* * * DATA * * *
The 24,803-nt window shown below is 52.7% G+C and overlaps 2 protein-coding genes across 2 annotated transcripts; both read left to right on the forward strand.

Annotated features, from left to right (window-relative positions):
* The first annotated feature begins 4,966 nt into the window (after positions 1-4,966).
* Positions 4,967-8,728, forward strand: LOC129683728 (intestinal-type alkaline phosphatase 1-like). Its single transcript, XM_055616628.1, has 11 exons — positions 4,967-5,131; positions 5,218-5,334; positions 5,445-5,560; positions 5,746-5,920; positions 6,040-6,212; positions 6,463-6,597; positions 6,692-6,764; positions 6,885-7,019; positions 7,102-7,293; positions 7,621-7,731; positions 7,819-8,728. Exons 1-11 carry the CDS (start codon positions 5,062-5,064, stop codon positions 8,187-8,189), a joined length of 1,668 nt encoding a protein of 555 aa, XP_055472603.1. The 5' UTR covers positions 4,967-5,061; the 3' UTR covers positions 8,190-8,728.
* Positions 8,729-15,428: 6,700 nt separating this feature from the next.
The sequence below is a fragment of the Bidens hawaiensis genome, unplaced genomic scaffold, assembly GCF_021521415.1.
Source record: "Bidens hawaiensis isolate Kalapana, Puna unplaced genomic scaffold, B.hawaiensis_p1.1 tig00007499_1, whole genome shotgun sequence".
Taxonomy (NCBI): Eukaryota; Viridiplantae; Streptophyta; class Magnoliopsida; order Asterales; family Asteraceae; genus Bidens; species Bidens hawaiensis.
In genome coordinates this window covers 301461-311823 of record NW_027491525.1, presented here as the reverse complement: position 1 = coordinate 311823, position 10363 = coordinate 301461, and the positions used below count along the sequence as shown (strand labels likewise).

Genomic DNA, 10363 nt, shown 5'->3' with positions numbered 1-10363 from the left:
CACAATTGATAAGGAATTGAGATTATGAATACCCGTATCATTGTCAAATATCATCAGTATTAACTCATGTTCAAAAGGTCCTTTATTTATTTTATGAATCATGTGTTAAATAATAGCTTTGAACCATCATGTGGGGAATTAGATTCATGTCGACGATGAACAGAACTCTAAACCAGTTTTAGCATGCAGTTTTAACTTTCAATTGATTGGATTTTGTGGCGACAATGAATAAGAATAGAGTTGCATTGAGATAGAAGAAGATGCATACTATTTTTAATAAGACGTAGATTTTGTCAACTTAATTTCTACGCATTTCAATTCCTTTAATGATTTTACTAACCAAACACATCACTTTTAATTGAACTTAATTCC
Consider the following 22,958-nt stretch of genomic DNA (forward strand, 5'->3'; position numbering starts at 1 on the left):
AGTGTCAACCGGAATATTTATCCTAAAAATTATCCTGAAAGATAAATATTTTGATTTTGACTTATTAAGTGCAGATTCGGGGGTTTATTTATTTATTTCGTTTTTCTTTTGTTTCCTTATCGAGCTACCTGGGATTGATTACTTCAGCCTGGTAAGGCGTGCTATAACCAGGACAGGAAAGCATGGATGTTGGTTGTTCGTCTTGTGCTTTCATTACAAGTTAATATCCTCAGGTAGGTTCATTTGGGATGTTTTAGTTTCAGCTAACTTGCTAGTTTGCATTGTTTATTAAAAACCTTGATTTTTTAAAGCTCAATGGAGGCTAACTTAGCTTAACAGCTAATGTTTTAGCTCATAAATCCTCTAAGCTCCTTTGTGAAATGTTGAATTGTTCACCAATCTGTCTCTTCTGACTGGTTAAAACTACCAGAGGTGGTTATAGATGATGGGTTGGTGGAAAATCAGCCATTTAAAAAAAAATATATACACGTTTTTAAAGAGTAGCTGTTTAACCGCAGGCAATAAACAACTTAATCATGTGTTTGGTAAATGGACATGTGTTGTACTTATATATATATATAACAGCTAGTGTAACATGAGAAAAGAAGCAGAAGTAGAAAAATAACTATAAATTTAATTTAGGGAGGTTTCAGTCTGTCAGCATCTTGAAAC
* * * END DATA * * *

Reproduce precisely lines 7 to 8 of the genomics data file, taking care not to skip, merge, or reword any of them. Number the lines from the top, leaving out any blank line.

Source record: "Bidens hawaiensis isolate Kalapana, Puna unplaced genomic scaffold, B.hawaiensis_p1.1 tig00007499_1, whole genome shotgun sequence".
Taxonomy (NCBI): Eukaryota; Viridiplantae; Streptophyta; class Magnoliopsida; order Asterales; family Asteraceae; genus Bidens; species Bidens hawaiensis.